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How to reconcile your bank account

By Karen Lawson | Money Rates Columnist

Steps to account reconciliation

Do you toss your monthly bank statements into a drawer each month and never touch them again? That could be a mistake.

A wiser approach is to go through your statements each month and reconcile your checking or savings accounts. This can allow you to catch bank errors, spot fraudulent activity and keep better track of where your money is going. Failure to do this may result in you losing money and not even knowing it.

Steps to account reconciliation

Bank account reconciliation should be done at least every month, preferably when your bank statement arrives. Waiting too long to reconcile your savings or checking account can lead to improper transactions damaging your account more and more as time goes on. It can also be more difficult to fix incorrect transactions after some time has passed.

Here are the steps to reconcile your account:

  1. Using your receipts or notes, ensure all of your deposits and withdrawals are listed in your checking or savings account register.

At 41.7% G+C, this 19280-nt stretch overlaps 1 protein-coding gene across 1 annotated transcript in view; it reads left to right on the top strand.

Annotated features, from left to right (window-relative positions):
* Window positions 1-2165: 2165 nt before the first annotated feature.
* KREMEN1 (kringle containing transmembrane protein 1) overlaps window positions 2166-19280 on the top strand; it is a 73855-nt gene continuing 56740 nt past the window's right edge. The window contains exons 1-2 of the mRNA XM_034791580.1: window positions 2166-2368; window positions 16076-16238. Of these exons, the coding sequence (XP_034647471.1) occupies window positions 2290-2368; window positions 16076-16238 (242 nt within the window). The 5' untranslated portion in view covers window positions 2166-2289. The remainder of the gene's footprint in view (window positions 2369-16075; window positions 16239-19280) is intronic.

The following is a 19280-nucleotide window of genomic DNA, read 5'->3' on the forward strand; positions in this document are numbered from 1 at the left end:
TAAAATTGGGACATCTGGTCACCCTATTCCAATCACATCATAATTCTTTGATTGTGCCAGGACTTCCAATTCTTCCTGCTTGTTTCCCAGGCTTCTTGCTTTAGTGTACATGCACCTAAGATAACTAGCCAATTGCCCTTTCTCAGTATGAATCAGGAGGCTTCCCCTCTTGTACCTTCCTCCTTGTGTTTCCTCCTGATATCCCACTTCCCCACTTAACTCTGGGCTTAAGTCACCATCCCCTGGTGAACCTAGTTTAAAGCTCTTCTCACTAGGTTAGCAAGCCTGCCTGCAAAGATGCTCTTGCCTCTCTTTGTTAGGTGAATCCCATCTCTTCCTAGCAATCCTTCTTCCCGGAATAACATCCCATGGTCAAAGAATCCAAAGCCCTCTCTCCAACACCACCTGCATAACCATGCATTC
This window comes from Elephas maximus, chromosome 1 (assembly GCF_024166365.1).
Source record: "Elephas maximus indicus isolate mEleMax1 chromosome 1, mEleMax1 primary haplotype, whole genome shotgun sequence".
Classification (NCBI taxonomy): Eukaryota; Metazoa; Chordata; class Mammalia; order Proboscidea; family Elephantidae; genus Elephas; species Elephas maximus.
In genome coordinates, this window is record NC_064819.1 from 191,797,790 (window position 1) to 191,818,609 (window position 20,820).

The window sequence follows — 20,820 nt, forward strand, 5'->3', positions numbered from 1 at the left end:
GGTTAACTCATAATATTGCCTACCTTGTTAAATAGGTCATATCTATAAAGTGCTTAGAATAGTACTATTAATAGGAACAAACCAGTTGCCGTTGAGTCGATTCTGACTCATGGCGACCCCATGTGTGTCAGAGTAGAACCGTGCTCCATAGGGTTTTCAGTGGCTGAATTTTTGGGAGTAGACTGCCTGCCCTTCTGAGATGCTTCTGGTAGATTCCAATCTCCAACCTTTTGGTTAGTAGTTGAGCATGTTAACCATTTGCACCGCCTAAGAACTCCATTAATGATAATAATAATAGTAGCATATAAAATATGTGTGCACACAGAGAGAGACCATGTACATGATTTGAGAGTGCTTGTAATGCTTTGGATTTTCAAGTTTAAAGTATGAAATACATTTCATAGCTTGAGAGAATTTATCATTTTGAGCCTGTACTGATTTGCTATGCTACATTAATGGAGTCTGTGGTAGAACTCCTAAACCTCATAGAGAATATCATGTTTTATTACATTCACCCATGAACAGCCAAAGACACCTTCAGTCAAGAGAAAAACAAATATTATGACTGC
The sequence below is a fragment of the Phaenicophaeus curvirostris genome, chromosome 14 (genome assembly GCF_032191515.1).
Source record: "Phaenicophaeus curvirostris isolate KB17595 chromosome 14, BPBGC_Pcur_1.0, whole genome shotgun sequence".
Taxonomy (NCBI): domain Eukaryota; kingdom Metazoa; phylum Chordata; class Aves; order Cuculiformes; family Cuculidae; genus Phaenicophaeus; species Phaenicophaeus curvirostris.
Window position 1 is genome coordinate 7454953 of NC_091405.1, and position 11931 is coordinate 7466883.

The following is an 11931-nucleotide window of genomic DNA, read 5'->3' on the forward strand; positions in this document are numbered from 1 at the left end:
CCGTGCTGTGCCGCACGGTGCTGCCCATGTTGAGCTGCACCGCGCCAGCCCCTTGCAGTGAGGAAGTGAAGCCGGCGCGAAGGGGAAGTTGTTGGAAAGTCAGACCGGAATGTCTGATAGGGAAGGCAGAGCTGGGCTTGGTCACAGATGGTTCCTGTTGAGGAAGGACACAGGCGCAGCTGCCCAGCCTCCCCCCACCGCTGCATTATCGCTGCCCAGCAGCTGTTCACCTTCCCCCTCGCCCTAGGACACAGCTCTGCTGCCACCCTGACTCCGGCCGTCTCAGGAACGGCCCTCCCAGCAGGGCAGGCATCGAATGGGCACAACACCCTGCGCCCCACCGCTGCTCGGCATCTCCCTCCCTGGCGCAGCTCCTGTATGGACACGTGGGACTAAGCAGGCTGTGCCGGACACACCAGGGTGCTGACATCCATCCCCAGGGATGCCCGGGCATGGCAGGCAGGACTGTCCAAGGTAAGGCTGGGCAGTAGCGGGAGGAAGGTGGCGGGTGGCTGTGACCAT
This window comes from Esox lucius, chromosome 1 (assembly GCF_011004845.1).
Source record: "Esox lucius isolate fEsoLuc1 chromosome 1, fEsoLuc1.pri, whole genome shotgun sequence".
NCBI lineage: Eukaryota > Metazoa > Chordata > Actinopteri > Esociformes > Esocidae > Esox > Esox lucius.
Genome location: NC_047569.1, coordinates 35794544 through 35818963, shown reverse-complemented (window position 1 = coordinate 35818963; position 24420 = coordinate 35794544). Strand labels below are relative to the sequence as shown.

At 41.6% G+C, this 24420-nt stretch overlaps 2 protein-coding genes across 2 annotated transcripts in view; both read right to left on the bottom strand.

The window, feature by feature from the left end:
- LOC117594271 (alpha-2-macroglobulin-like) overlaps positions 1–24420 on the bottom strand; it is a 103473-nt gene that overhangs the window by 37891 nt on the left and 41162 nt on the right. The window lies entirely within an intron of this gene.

2. Place a check mark next to all the transactions in your register that appear on your latest bank statement.
  3. Total all the transactions that you've recorded in your register but that don't appear on your statement. If it's a negative sum, subtract it from your statement balance. If it's a positive, add it to your account balance.

If the sum matches the amount in your register, you've completed your reconciliation.

Searching for discrepancies

If your reconciled balance does not match what is in your register, it's possible you've neglected to record a transaction in your register -- possibly a fee or interest credit. Determine the amount of the discrepancy and search your statement for a matching amount.

If this doesn't reveal a difference, you'll need to go back and look at each transaction to make sure you recorded the correct figures. You may find it helpful to check if your difference is divisible by nine. If it is, you may have transposed a number -- for example, recording a $75 check as $57. The difference, $18, is divisible by nine.

Look for discrepancies between what you recorded in your register and what showed up on the statement. If you think you incorrectly recorded the amount of a check in your register, request a copy of the check to confirm the amount. If the statement shows an incorrect amount on another type of transaction, contact your bank to clear up the problem.

Reconciling your accounts will not only help you stay on top of how much cash you have, but also will help you determine if you're paying too much in monthly, overdraft or ATM fees. If it turns out you are, examining the checking accounts available on MoneyRates.com may be worth your time.


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